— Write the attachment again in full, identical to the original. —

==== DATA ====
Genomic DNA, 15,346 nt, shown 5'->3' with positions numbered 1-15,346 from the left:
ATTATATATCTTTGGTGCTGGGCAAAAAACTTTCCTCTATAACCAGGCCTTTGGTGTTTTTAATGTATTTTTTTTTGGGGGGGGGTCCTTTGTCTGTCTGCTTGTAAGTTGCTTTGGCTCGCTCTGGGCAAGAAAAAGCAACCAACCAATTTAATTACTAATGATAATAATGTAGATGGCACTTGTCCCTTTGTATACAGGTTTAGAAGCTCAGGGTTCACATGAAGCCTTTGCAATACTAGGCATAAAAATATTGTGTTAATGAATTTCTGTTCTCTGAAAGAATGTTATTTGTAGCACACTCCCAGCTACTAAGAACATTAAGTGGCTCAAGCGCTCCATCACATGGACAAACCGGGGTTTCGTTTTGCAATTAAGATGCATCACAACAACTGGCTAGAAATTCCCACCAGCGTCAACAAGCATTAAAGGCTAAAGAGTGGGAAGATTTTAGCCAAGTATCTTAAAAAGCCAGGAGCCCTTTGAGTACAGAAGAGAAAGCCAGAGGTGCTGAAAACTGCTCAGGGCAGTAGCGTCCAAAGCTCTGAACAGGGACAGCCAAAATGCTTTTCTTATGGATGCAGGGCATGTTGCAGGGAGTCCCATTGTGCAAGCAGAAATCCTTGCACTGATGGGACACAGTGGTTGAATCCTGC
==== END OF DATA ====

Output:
Genomic DNA, 15,346 nt, shown 5'->3' with positions numbered 1-15,346 from the left:
ATTATATATCTTTGGTGCTGGGCAAAAAACTTTCCTCTATAACCAGGCCTTTGGTGTTTTTAATGTATTTTTTTTTGGGGGGGGGTCCTTTGTCTGTCTGCTTGTAAGTTGCTTTGGCTCGCTCTGGGCAAGAAAAAGCAACCAACCAATTTAATTACTAATGATAATAATGTAGATGGCACTTGTCCCTTTGTATACAGGTTTAGAAGCTCAGGGTTCACATGAAGCCTTTGCAATACTAGGCATAAAAATATTGTGTTAATGAATTTCTGTTCTCTGAAAGAATGTTATTTGTAGCACACTCCCAGCTACTAAGAACATTAAGTGGCTCAAGCGCTCCATCACATGGACAAACCGGGGTTTCGTTTTGCAATTAAGATGCATCACAACAACTGGCTAGAAATTCCCACCAGCGTCAACAAGCATTAAAGGCTAAAGAGTGGGAAGATTTTAGCCAAGTATCTTAAAAAGCCAGGAGCCCTTTGAGTACAGAAGAGAAAGCCAGAGGTGCTGAAAACTGCTCAGGGCAGTAGCGTCCAAAGCTCTGAACAGGGACAGCCAAAATGCTTTTCTTATGGATGCAGGGCATGTTGCAGGGAGTCCCATTGTGCAAGCAGAAATCCTTGCACTGATGGGACACAGTGGTTGAATCCTGC